Business needs to take cyber crime very seriously, said Troels Oerting, head of Europol’s European Cybercrime Centre (EC3).
“At some time or other all businesses are likely to be hit by cyber crime as the world becomes increasingly online,” Troels Oerting told Computer Weekly.
“Companies that do not think information security is important should reconsider, otherwise they could end up going out of business.”
The threat of cyber crime is much greater than most people think, he said, because much of it still goes unreported.
“We know of a lot of cyber crimes that are very costly to business that are not reported to the police,” said Oerting.
“We also see losses through fraud and other crimes of more than €9m in some months, but these are going unreported.”
Oerting believes the main reasons for not reporting cyber crime is to avoid reputational damage, and because many businesses do not think it will make any real difference.
“This is one of the reasons Europe’s proposed directive on network and information security (NIS) will make it mandatory for companies at a certain level to report security breaches,” said Oerting.
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Benefits of sharing attack data
This will ensure that shareholders will be informed if a company’s intellectual property has been stolen. It will provide more data about the type and level of cyber threats to businesses.
“While even competitors in certain sectors such as financial services already share this type of data, threat information is not widely available to enable companies across all sectors to know what they are up against,” said Oerting.
He believes the NIS directive will encourage more organisations to share information about data breaches and cyber crime, as well as help them understand they need to be prepared.
“Businesses are more likely to share information if they realise they are not alone in being targeted by cyber criminals, and that attacks of this kind are now a normal part of business,” said Oerting.
“The focus should not be on sensationalising data breaches and hanging people out to dry, but rather on finding easier and better ways of enabling businesses and people to transact more securely.”
By sharing more information about breaches and attempted breaches, Oerting said businesses could play a key role in helping cyber crime fighters such as EC3.
While such co-operation would be of mutual benefit, he said it could form part of corporate social responsibility programmes.
“We need to know who is behind the cyber crimes hitting businesses, so that we can identify and investigate the key players and set about disrupting their infrastructure,” he said.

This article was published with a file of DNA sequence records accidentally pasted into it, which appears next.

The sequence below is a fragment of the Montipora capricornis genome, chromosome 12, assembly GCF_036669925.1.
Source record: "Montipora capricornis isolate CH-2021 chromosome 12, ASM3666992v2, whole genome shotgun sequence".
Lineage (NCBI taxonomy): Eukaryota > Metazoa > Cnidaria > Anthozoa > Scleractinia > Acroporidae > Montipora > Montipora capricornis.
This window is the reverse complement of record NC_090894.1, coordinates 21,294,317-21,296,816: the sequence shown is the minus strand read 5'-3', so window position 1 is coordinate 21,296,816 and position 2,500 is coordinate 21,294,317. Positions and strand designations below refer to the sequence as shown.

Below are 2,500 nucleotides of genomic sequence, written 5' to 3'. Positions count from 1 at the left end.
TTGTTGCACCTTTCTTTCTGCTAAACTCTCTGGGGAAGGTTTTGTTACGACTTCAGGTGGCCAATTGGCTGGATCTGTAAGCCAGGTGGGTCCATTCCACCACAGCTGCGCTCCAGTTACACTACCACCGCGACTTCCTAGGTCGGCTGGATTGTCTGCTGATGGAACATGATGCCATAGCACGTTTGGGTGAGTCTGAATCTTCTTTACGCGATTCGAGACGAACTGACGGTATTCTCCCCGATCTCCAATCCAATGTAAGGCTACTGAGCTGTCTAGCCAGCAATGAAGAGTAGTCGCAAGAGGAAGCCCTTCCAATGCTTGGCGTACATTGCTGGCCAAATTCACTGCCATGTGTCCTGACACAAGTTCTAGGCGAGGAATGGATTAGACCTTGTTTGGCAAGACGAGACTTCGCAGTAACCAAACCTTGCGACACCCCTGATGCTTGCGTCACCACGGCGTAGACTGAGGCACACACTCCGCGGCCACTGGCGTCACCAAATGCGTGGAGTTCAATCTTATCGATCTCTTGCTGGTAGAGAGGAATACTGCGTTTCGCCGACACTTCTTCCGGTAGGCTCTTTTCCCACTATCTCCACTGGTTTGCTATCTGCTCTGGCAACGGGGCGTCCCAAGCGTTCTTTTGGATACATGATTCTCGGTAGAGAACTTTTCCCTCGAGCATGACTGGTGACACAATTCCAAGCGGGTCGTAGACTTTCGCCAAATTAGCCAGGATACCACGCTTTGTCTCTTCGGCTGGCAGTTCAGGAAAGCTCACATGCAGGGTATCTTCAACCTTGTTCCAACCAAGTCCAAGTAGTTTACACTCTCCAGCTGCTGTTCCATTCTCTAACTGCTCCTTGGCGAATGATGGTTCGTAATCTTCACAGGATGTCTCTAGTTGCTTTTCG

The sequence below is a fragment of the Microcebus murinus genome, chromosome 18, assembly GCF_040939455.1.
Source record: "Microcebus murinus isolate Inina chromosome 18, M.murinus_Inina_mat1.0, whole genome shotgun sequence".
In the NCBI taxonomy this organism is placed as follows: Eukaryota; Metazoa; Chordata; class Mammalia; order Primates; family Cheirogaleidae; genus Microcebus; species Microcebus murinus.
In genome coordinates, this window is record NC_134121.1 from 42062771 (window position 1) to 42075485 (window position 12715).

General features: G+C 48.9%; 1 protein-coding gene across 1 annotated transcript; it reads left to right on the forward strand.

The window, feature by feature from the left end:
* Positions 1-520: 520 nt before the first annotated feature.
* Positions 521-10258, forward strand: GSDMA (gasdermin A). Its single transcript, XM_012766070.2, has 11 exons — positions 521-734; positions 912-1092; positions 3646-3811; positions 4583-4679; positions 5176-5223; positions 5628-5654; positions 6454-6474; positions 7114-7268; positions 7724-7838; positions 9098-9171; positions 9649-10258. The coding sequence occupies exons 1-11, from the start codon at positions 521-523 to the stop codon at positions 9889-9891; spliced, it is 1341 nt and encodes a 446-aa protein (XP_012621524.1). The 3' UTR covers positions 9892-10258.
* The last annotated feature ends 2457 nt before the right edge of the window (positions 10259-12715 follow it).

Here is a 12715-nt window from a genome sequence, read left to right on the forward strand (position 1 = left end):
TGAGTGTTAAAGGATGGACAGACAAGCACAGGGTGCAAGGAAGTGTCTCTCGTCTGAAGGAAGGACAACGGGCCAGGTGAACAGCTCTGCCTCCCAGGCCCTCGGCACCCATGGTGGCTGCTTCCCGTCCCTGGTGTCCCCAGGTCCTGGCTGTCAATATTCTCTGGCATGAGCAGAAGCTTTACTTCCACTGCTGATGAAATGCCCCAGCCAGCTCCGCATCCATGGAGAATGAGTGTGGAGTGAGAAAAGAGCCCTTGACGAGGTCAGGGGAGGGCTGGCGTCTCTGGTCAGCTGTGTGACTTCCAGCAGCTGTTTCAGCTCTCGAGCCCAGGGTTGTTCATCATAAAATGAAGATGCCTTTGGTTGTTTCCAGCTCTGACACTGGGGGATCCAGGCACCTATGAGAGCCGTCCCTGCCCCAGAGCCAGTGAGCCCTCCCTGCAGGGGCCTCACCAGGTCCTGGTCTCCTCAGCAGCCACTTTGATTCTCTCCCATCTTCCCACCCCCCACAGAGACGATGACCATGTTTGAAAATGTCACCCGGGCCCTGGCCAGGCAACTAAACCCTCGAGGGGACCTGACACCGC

“We need to be able to make it more difficult and less attractive to be a cyber criminal, by increasing the cost and risk of industrialised, services-based cyber crime."
Tackling cyber crime as a service
According to a recent EC3 report, the cyber crime support industry is becoming increasingly commercialised, with specialists developing products and services for use by other cyber criminals.
Consequently, a key strategy for EC3 is to focus on taking down the top 100 malware producers who are enabling thousands of others with their services model.
Due to this model, a growing number of people of with lower level skills can carry out extremely sophisticated cyber criminal operations.
“While banks and some big companies have the resources to be very good at cyber security and successful in protecting their data, mid- to small-sized companies tend to struggle,” said Oerting.
“Security officers find it difficult to persuade boards to allocate money and attention to information security as it cannot be translated directly into revenue for the business.”
The second reason boards tend to be unwilling to allocate additional resources to information security is that they believe they are unlikely – or too small – to be of interest to cyber criminals. “In both areas, they are mistaken,” said Oerting.
Security efficiency and reputation
He believes security does not necessarily have to be very costly, and businesses should be looking to achieve efficient security.
“That has nothing to do with cost, it is about having the right procedures at the right time for a particular company,” said Oerting.
“It is also about not being overwhelmed by a security supplier that wants to sell you a solution that far exceeds your needs and taking care to avoid unnecessary complexity.”
In summary, Oerting said that, as organisations increasingly become custodians of personal data, they should take threats to that data very seriously – and take appropriate steps to keep it safe.
“When people hand over their data, there is an expectation that it will be protected, which is a responsibility that should also be taken seriously,” he said.
Oerting believes businesses that invest in the right processes, procedures and technologies will be rewarded in the longer term – but failure to do so could have devastating consequences.